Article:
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The Senators Are Great Spoilers

Senators goalie Kevin Mandolese in action
Al Bello/Getty Images

The prodigal son has returned! Kevin Mandolese was born in Canada's capital city in 2000, but he left when he was six years old. He grew up in Montreal, honed his skills as a goaltender in Nova Scotia with the QMJHL's Cape Breton Eagles (formerly the Screaming Eagles, until presumably the county passed a revised noise ordinance), and was picked by the Senators in the sixth round of the 2018 draft. He developed into a true standout shot-stopper at the junior level, navigated inconsistent opportunities in the Sens' minor-league system, and then, at age 22, got the call-up to debut for his sort-of hometown team on Tuesday night.

What followed was the platonic ideal of a late-season Ottawa Senators game. On the road and having nothing really to play for besides individual satisfaction, facing an Islanders squad that badly needs points to be a presence in the playoff chase, the Sens denied New York the full two with an infuriating, unexpected shootout win highlighted by this guy Mandolese outdueling Islanders star netminder Ilya Sorokin.

That Mandolese was getting a shot at all was indicative of where Ottawa sits right now. Their record is better than it's been since their rebuild began, but it's still only superior to three teams in the East. Of their four top scorers last year, all of whom were 22 years old or younger, two haven't been around, as possible future superstar Josh Norris dealt with a shoulder injury and Alex Formenton failed to reach a contract agreement with the team. Even with the arrival of an Obi-Wan figure in Claude Giroux, the young forwards haven't developed fast enough to make up for the losses, the defense remains shallow, and Mandolese's position is now a blank space. Both of their replacement-level goalies at the start of the year, Cam Talbot and Anton Forsberg, are hurt, which has pushed the Sens into "Sure, why not?" mode. On Monday, they used the 6-foot-7, 2019 second-rounder Mads Søgaard, who got the win in just his fourth career game. On Tuesday, they gave Mandolese a try.

Judging by these last two days, the new Sens goalies are the best Canadian duo since Tegan and Sara. Søgaard's win ruled, as the Sens body-slammed another playoff hopeful when they came back from a very late 3-1 deficit to beat Calgary in overtime. It felt greedy to think about a repeat against the Islanders, but here, too, the kids hit gold. With his parents driving down from Quebec to watch, Mandolese stood strong in the face of a desperate Islanders attack. He saved 41 of 43 shots in regulation, turned away five more in overtime despite an Islanders power play, and then in the shootout, Mandolese was unfazed by both Bo Horvat and Kyle Palmieri.

At home, going against a weak team playing the second night of a back-to-back, and shooting on a brand-new goalie: These are the games that the Islanders have to win. And yet, the Sens at their most Sensy can take every assumption of hockey and dunk it into the trash can.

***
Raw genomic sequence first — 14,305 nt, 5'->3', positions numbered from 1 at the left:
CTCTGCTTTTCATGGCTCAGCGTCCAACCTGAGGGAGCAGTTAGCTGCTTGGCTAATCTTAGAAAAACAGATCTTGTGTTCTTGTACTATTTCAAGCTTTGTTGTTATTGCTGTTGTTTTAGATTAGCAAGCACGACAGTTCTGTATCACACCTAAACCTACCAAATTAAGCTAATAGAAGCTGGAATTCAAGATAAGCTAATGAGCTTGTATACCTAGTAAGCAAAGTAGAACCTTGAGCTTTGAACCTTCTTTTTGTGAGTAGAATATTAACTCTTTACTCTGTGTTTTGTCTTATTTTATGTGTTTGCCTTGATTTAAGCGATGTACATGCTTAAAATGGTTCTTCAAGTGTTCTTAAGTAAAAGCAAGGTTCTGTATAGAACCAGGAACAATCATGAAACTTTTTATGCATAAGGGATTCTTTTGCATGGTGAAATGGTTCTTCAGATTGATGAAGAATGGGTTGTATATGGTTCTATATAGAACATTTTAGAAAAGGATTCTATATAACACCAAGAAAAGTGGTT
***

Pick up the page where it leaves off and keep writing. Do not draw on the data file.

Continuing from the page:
“It’s not good for the heart, that’s for sure,” Mandolese's dad, Luciano, told The Athletic. “But it was still fun.”

I know I lumped the Sens in with the carcasses of the NHL last week, implying that you could ignore them for the rest of the season. And while their record still smells pretty stinky, Ottawa might have some life in them. This is the best time of year to be a fan of the Senators, when the losses are tolerable and the wins are so, so sweet, especially when they come at a better team's expense. Unlike a franchise that is outright tanking, who believes that its future lies mostly in players who haven't even signed contracts yet, the Sens can picture a time when the children playing now are all grown up and leading a playoff run. As a fan, you can comfortably invest yourself in the development of guys like Tim Stützle or Drake Batherson, knowing that they aren't just keeping the seats warm for the real winners.

While it's hard to talk definitively about long-term plans until the expected sale of this franchise is complete, the Sens' ideal path is something resembling that of the New Jersey Devils, current holders of the third-best record in the league. Eyed as a breakout team the last few years, the Devils suffered misfortune and underachievement before making the jump to light speed this season, achieving success by augmenting a skilled collection of young forwards with some key outside acquisitions.

It's that second part, even after the major pick-up of Giroux last summer, that gives me some pause when forecasting gains for the Senators. You can't complain about the prospects they've assembled, but trades and free-agent signings are just as critical to building a winner. Sens GM Pierre Dorion made some serious missteps the last time he tried to make win-now moves, but several years later, the opportunity for redemption is fast approaching.

But that's not what this time of year is about. Now is meant for watching the conviction drain out of the eyes of some poor stressed-out coach as he sees his team lose a step in the standings because they can't score on some guy they've never heard of. I'm already psyching myself up for the Sens to shut out the Bruins on Monday afternoon.

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